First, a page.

Glen O'Connor crappie.jpg

Glen O’Connor of Cleveland shows the big catch of the day May 23, a 12½ inch crappie, he landed on a hair jig tipped with a crappie minnow. (Pat Beck/southernminn.com)

With the weather and the water finally warming, the sunfish and crappie bite has turned on close to shore in mid-to-late May and into June.

The panfish have been feeding aggressively in the channel between West and Middle Jefferson lakes lately.

I fished the shallower Middle Jeff. side in early May and couldn't keep the sunfish off my hook. Most were too small to keep, but about every fifth fish were keepers in the 7- to 8-inch range.

They were biting well with wax worms and angle worms on the sunny early and late afternoon. I kept a half dozen sunfish.

In my second time out at the channel, I moved to the West Jefferson side and caught just as many sunfish, plus a few nice crappies up to 11 inches long.

Largemouth bass also started biting well on minnows and worms in the catch-and-release season which ran from May 14 through May 27. Anglers could start keeping bass May 28.

While worms worked best for sunfish, crappie minnows also attracted sunnies as well as crappies.

The current, buoyed by recent heavy rains, as well as schools of minnows, attracted fish.

In my third stop at the channel on May 19, I brought the Rev. Dave Johnson, pastor of Calvary Baptist Church in St. Peter. It turned out to be the most productive day so far.

Joe Johnson

Kayaker Joe Johnson of Mankato catches a crappie May 23 on the West Jefferson Lake side of the channel between West and Middle Jefferson. (Pat Beck/southernminn.com)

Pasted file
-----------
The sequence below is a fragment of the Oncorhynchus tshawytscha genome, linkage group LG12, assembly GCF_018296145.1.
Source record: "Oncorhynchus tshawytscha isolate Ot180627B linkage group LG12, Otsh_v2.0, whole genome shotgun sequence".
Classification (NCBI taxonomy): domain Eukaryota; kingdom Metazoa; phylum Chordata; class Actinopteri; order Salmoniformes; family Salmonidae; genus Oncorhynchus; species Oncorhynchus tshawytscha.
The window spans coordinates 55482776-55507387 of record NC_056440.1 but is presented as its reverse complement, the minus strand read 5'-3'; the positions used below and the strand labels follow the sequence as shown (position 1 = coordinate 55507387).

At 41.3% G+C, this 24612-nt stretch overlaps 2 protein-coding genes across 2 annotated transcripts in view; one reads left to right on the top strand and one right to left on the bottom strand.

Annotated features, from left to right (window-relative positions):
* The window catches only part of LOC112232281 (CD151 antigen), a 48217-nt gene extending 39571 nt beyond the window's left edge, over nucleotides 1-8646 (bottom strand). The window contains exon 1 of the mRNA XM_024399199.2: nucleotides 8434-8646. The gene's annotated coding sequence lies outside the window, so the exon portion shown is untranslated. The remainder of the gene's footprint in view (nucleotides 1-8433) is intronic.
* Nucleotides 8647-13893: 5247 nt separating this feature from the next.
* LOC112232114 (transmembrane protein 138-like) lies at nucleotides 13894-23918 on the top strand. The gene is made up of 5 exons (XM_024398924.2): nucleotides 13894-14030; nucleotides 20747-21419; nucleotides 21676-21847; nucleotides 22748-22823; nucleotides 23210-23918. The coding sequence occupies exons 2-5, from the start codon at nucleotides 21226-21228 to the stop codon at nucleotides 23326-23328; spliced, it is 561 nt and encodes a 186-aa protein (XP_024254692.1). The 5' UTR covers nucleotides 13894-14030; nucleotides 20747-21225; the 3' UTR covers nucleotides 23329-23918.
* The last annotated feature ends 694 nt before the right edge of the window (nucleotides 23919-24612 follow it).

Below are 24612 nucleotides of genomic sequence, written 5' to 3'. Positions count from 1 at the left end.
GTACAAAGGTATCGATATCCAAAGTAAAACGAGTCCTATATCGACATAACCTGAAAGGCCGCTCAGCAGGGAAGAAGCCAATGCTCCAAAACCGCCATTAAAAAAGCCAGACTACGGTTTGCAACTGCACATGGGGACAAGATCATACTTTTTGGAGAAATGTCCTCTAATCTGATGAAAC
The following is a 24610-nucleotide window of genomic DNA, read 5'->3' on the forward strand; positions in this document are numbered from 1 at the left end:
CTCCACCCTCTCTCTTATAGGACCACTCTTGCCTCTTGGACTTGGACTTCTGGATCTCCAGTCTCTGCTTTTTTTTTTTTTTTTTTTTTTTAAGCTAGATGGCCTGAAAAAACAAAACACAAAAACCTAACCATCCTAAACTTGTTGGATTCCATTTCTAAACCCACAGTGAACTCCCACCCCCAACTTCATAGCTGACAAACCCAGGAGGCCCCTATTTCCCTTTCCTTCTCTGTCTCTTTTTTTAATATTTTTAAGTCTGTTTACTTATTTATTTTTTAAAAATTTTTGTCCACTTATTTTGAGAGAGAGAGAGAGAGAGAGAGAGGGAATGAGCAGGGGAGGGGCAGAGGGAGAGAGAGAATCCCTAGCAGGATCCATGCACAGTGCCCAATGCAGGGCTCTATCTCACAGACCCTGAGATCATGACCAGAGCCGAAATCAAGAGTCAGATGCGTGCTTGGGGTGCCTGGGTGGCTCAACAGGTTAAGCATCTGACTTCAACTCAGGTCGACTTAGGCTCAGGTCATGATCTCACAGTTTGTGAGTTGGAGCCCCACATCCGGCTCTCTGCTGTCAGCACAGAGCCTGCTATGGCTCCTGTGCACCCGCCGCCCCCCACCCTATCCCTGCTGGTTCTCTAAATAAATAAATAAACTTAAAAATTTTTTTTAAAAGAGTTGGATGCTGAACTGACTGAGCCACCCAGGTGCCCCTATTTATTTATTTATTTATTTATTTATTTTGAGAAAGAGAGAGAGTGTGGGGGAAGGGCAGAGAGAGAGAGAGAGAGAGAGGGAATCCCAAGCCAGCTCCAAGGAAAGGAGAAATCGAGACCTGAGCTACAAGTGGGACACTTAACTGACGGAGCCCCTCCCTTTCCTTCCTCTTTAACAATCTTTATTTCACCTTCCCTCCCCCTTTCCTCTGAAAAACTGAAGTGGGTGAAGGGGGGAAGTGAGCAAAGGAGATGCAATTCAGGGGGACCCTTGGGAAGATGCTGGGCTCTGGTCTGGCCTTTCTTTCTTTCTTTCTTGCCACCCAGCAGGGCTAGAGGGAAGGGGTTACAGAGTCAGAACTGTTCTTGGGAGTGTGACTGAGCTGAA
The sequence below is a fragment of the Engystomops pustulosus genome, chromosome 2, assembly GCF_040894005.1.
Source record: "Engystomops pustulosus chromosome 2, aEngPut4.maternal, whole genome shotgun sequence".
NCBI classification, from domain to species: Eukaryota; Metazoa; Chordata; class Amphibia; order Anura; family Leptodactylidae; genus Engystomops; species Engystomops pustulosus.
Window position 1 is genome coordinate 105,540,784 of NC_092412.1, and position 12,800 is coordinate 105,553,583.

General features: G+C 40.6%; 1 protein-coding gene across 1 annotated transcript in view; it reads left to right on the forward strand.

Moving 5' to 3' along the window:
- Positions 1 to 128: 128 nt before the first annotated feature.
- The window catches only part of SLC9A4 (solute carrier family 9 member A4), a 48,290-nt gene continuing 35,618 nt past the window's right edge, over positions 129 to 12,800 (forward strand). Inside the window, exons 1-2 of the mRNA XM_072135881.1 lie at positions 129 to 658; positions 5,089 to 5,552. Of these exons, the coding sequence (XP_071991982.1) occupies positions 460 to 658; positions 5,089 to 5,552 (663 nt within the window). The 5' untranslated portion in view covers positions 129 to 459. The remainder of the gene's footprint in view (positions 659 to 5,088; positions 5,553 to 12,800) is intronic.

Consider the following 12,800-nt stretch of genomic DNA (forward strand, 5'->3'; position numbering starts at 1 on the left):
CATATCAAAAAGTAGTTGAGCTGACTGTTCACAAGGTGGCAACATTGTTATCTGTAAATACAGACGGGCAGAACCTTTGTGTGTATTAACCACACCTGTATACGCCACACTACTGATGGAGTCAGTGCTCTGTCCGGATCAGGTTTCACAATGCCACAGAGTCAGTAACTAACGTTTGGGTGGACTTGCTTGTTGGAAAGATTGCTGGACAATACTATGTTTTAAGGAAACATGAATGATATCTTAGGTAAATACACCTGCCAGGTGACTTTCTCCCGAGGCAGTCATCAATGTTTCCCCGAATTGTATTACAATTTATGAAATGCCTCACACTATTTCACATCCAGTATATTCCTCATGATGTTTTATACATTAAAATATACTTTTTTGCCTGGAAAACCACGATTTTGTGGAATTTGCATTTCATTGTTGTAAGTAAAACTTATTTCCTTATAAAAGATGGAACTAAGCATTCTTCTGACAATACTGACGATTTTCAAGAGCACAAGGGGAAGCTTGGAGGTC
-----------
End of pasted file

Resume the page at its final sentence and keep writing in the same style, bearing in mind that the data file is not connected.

Although pouring rain and cool temperatures in the high 50s most of the time, the fish bit continuously for a couple of hours.

Again the sunnies were the most active along with a half dozen crappies pushing 12 inches long and bass up to 3 pounds that we released.

In my fourth time at the channel on May 22, Glen O'Connor of Cleveland joined me.

The bite wasn't quite as constant, but there were a couple of hot spurts of steady bites.

We ended up taking a dozen crappies with O'Connor catching the biggest, which we measured at 12½ inches, plus seven sunnies, although we caught and released many more. We also caught a half dozen more largemouths which we released.

We discovered, after the wind died down, that the fish bit best on either size of the current with the best bite on the deep side of the current.

We used mostly minnows and ran out of them when we left as the sun went down about 9 p.m. Waxworms also worked well for sunfish.

Patrick Beck is a former APG sports editor and a freelance writer. Reach the Southern Minn editor at editor@apgsomn.com.

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